It is submitted to you that a reading of this report (which deals with the economics only) may provide an inkling of the effort to which we have gone, without formal standing, and on a literal shoestring compared to Shell and Uncle Jacob, to inject a measure of honest science into a very crooked deck.

In closing, I must refer to another player who joins and leaves the game randomly. This is the typical freelance journalist, who spotting a hot topic realises the value of joining. Let’s call him Opportunista. Reliant on publicity, he quickly hops aboard a national media platform. And so, conveniently being uninvolved in big business, government, tourism, farming or even environmentalism, he is able to altruistically dive into the game, ostensibly there to protect the interests of a passive, fickle and self-indulged public. Trumpeting his caveat of ‘trust no one’, he cautions his followers to eschew support for government, the oil companies or the environmentalists. Focus only on the gas bonanza, and a gas driven GDP surge that will solve the county’s energy, jobs and revenue problems, he urges. Opportunista can leave the game at any time, knowing that no one can point at him – he after all only highlighted the folly of not grabbing the bonanza – not how it should be accomplished. As for gambling, well he has nothing to lose and only fame to gain.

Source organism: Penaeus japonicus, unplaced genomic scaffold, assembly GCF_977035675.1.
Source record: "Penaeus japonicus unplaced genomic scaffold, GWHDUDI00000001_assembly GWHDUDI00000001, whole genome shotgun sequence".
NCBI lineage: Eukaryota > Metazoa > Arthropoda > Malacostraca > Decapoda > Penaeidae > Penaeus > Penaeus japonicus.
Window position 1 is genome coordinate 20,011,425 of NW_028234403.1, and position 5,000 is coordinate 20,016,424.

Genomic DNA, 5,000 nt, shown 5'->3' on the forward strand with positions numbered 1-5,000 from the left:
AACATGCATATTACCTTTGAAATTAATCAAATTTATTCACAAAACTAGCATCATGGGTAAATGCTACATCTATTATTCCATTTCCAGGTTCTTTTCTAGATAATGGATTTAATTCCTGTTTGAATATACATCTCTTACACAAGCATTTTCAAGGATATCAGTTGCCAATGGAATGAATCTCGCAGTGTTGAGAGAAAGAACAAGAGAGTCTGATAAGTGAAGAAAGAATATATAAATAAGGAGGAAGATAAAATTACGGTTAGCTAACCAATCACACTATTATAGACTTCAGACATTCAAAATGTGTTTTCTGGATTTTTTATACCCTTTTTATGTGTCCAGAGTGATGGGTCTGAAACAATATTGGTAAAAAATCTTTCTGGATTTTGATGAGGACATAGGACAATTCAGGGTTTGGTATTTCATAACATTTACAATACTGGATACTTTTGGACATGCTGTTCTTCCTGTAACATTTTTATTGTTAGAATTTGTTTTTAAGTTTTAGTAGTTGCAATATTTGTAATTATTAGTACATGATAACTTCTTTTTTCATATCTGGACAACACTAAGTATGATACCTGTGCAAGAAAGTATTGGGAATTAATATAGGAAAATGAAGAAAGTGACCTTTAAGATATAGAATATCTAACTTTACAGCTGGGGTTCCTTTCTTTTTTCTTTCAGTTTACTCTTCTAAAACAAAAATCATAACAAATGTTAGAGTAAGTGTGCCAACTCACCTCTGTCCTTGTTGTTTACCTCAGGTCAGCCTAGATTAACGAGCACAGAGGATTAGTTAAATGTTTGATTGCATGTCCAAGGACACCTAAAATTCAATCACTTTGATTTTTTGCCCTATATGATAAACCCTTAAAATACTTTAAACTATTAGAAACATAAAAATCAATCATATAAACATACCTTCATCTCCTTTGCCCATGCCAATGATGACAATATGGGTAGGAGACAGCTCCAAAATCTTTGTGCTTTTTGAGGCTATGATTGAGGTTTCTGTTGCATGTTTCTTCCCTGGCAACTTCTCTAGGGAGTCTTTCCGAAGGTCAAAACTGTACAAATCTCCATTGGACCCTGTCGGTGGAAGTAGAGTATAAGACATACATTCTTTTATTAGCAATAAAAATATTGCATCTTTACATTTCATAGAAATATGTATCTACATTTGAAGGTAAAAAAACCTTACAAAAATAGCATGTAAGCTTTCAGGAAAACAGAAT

David, apart from one instance of being required, to choose between being obtuse or dishonest, I have thoroughly enjoyed the opportunity to debate this issue with you. My eagerness to read your response is overshadowed only by the possibility of a live (and unprepared) debate.